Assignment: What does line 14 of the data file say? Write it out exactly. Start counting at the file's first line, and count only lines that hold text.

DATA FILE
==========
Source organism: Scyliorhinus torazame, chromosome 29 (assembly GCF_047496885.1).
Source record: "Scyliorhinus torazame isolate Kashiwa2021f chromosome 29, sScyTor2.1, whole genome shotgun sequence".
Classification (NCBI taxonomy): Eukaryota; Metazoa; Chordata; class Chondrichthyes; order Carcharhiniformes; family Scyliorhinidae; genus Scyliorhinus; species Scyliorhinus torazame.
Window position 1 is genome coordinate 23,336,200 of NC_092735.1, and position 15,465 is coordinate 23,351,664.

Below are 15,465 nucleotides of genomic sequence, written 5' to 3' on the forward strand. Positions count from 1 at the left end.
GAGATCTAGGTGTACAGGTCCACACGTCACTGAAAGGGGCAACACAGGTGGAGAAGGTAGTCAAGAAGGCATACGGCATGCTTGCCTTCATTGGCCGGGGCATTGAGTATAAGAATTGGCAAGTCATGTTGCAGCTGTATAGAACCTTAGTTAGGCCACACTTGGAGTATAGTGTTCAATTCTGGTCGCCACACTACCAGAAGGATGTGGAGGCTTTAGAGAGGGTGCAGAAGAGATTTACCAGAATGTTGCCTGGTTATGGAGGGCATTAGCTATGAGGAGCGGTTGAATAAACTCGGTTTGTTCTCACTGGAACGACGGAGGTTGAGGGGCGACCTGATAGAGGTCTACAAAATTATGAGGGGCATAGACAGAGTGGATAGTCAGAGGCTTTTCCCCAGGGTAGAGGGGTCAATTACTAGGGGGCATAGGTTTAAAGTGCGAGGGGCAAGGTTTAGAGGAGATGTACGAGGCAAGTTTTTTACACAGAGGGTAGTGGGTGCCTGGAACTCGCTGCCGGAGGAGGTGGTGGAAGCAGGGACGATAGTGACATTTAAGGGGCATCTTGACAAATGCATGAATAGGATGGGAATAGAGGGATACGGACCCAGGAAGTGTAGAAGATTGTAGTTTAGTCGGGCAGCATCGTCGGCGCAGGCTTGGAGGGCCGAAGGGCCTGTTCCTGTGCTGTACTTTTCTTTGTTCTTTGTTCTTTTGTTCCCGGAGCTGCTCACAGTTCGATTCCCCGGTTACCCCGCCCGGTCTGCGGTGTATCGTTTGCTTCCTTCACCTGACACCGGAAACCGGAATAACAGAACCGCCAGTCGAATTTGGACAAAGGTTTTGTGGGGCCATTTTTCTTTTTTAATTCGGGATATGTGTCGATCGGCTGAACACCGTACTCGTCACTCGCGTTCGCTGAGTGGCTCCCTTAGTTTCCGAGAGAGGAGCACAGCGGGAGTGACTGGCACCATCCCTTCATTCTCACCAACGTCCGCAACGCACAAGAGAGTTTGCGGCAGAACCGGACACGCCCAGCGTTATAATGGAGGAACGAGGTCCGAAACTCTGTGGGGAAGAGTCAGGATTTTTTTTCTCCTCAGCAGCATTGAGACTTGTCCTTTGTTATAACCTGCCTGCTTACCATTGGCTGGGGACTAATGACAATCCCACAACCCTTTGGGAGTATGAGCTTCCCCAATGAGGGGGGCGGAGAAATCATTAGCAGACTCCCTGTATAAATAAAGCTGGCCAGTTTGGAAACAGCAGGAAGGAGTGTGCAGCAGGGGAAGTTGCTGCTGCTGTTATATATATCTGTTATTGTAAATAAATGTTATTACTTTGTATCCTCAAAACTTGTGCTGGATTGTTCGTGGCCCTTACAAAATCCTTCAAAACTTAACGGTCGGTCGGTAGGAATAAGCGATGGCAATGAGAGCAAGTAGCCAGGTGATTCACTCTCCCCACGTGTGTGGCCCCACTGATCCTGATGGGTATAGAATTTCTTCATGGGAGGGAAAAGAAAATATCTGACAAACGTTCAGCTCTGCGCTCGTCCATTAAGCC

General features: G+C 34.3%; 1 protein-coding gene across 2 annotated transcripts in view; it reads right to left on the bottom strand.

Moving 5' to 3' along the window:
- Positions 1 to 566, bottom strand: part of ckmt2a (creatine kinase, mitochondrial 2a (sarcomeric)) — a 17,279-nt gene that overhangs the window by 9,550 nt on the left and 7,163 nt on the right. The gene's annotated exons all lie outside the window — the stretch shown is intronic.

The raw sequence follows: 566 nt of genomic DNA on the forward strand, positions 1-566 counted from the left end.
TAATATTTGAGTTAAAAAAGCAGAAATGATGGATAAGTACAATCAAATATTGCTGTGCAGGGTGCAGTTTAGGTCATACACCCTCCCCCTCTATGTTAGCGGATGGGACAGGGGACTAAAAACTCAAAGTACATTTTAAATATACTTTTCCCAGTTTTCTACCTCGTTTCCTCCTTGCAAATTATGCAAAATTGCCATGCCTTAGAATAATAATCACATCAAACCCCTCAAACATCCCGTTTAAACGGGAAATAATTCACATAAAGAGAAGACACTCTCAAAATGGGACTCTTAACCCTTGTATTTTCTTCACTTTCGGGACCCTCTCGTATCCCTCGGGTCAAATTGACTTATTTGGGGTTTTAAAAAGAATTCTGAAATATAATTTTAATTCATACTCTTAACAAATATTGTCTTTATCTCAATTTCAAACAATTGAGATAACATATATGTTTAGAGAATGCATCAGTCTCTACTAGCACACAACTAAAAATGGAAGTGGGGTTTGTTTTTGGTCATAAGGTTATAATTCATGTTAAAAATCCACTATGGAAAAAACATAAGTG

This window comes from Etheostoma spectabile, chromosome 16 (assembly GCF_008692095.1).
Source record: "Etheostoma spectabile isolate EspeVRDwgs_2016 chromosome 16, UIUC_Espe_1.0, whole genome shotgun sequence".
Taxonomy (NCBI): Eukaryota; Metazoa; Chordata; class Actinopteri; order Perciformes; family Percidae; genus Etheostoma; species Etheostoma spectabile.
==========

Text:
Taxonomy (NCBI): Eukaryota; Metazoa; Chordata; class Actinopteri; order Perciformes; family Percidae; genus Etheostoma; species Etheostoma spectabile.